This exhibition is generously sponsored by Burgess Moving & Storage, and Bob Harris and Susan Rothermund, with special thanks to the Riverside Metropolitan Museum and the Japanese American National Museum. Exhibit-related programming for this exhibition was made possible with support from the California Civil Liberties Public Education Program at the California State Library.
Artist Maruyama’s work explores the impact President Franklin Roosevelt’s Executive Order 9066 had on her family and other Japanese Americans. The work incorporates objects and imagery that depict the realities of the imprisonment of approximately 120,000 Americans of Japanese ancestry and resident aliens from Japan during World War II.
In an atmosphere of wartime hysteria, Roosevelt, encouraged by officials at all levels of the federal government, authorized the mass incarceration. Executive Order 9066, dated Feb. 19, 1942, gave the military broad powers to ban any citizen from a 50-to-60-mile-wide coastal area stretching from Washington state to California and extending inland into southern Arizona. The order also authorized transporting these citizens to assembly centers hastily set up and governed by the military in California, Arizona, Washington, and Oregon.
“My first visual experience of this event was initially through the images of documentary photographers Dorothea Lange and Toyo Miyatake,” said Maruyama. “My family was directly affected by the evacuation, but little was mentioned of this by my mother or grandparents. This chapter in my family history was heavily veiled. Because of this, I avoided any association with this connection, partially out of suppressed anger, partially out of just wanting to move forward.
“I was awarded an artist-in-residency opportunity at SUNY Purchase College in fall 2008 — and decided to immerse myself in research and investigation of EO 9066 and its effect on the Japanese American psyche as I know it now. This is just the beginning and it is a point of departure.”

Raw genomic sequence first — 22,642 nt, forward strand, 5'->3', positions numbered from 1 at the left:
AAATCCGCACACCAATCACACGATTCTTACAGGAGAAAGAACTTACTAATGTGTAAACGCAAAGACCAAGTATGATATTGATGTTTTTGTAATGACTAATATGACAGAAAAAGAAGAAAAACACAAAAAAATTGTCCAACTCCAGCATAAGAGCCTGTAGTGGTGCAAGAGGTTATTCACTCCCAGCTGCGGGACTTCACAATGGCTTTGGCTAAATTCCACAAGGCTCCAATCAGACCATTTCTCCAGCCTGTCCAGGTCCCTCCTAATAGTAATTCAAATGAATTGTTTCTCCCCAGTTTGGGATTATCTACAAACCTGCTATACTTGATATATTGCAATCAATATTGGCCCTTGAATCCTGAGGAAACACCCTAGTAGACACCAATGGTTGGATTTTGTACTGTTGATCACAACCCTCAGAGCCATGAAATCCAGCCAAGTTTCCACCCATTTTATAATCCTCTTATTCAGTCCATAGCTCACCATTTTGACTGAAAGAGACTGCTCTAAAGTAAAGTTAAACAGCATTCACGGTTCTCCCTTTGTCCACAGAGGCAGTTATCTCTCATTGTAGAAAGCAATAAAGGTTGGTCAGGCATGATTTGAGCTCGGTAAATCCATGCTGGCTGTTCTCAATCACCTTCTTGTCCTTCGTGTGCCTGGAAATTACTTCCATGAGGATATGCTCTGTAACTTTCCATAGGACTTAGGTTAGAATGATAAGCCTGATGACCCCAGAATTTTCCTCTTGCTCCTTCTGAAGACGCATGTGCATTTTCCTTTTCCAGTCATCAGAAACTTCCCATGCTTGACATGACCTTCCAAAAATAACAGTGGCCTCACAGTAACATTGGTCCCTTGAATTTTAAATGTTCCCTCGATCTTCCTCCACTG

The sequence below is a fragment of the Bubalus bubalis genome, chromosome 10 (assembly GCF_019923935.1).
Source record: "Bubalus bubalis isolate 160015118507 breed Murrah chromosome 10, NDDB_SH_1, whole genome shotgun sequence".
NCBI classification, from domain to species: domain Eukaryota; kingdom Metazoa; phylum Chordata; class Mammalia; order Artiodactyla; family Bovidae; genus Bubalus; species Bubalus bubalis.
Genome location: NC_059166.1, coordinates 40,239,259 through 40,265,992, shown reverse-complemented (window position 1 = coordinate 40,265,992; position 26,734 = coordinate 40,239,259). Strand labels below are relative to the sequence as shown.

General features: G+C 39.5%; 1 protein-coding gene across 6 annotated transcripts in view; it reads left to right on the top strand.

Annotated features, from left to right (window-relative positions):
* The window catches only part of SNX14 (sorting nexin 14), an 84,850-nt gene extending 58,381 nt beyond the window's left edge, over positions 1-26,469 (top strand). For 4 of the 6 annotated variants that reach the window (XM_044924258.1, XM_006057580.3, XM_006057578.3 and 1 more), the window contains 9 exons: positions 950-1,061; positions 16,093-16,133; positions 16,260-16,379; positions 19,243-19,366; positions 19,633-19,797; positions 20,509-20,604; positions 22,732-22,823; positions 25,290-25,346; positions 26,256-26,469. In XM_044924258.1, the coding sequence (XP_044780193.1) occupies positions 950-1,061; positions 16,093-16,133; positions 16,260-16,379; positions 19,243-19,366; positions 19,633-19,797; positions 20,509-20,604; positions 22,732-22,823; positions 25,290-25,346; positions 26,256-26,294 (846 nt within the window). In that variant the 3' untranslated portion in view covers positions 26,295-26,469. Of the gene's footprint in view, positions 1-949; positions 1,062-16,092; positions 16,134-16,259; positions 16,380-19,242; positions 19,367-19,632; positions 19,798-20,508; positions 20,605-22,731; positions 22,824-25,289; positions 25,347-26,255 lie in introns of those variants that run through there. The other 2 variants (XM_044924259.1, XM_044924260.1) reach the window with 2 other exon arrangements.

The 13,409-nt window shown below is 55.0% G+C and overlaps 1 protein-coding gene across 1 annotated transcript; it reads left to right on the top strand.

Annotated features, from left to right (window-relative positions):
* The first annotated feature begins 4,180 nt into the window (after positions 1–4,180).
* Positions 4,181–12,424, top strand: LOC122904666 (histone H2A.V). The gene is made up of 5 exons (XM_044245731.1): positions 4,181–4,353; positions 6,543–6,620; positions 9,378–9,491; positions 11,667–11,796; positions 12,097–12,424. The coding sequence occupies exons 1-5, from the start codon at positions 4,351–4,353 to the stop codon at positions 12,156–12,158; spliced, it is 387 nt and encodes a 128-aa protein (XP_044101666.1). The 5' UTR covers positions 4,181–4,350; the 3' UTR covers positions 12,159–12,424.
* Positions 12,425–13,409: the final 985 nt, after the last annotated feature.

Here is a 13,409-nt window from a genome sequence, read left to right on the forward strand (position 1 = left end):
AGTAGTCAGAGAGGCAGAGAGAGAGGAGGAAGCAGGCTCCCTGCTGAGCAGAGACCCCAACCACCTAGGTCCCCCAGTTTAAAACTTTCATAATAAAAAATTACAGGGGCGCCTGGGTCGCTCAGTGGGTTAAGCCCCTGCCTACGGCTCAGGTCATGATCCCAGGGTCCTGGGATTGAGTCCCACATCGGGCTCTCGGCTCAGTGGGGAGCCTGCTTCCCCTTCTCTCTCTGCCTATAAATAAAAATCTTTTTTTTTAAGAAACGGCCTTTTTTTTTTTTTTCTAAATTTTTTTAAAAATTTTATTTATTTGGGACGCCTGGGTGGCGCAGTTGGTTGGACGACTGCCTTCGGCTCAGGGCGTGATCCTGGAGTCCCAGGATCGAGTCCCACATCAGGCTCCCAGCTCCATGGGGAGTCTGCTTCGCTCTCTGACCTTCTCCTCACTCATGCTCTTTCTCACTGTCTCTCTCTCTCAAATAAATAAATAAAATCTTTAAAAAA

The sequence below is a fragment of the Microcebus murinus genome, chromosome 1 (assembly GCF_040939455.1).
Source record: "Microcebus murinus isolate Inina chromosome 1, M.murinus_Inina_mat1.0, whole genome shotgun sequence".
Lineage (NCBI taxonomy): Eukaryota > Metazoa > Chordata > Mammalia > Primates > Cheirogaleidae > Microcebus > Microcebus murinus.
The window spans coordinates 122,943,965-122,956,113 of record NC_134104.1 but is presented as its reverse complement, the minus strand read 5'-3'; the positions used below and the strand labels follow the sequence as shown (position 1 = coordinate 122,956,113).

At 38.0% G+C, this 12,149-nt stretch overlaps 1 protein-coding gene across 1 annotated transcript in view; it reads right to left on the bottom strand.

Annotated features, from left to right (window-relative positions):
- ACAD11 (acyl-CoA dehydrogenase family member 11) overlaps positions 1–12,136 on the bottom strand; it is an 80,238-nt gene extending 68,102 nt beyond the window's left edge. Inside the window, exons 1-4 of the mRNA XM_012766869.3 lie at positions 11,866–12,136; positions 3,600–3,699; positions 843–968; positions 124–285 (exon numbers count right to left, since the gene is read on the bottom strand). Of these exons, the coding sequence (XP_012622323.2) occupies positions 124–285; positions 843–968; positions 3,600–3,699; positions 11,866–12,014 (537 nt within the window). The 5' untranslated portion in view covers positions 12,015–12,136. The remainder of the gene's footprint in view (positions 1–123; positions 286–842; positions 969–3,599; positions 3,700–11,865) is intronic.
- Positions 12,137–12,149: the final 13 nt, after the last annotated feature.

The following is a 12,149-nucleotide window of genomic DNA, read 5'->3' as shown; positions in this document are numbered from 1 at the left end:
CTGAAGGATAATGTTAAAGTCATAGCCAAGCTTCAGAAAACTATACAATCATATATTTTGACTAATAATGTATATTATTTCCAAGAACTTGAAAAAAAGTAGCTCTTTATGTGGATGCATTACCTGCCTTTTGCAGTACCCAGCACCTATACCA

“E.O. 9066” involves a series a wall-mounted cabinets and sculptures referencing themes common in the camps. This exhibition also showcases six sculptural bundles from Maruyama’s “The Tag Project.” Consisting of replicas of the paper ID tags that those incarcerated were required to wear when they were being forcibly relocated, the tags were grouped into ten sculptural bundles suspended from the ceiling, each representing one of the camps. They evoke a powerful sense of the humiliation endured and the sheer numbers of those displaced. Bundles representing the Amache, Gila River, Tule Lake, Manzanar, Heart Mountain, and Topaz camps will be shown at RAM.
Also part of this exhibition will be information and artifacts related to the Harada House in Riverside and artist Mine Okubo.
• Day of Remembrance weekend: Saturday, Feb. 17, and Sunday, Feb. 18. Admission is free and docent tours of “E.O. 9066” will be offered at 1 p.m. on both days.
• Tag Yourself Project debut: Thursday, March 1, from 6 to 9 p.m. Free. RAM invites visitors to reflect on civil liberties and stand with those who fight to protect them by creating a paper ID tag, reminiscent of the ones Japanese Americans were required to wear, using small self-portraits taken with Polaroid cameras. Participants can add their tag to a Solidarity Wall for the duration of the exhibition. The Tag Yourself Project is also part of Play the Museum.
• Riverside Love Story, an artist-in-residence project. Renowned storyteller Brenda Wong Aoki and Emmy Award-winning composer Mark Izu will weave Asian American history, family legend, and humor together in a vibrant celebration of community. Inspired by “E.O. 9066,” they will place their focus on the interracial connections (including love stories) around the time of the incarceration and the impact on their descendants today. Because of a long-shared history, they will specifically reach out to the Chicano/Mexicano and Japanese American communities in Riverside. Performance of “Tales of Resilience” by Aoki on Saturday, Feb. 17, at 1 p.m.
• A youth art class focusing on this exhibition for inspiration is also scheduled for Wednesdays, March 21 to April 25 (no class April 4), from 4 to 5:30 p.m. Check the website or call the Visitor Services desk for more information and to sign up.
The Riverside Art Museum integrates art into the lives of people in a way that engages, inspires, and builds community by providing high-quality exhibits and art education programs that instill a lifelong love of the arts. RAM relies on the generosity of members and donors to support its exhibitions, education programs, and special events. A 60-plus-year-old, nonprofit cultural arts institution housed in a National Historic 1929 building designed by Hearst Castle and AIA Gold Medal-winning architect Julia Morgan, the museum welcomes over 50,000 visitors a year.
Hours: Tuesday through Saturday, 10 a.m. to 4 p.m.; Sunday, 12 to 4 p.m. For information on exhibits, events, classes, memberships, or sponsorship opportunities, visit www.RiversideArtMuseum.org.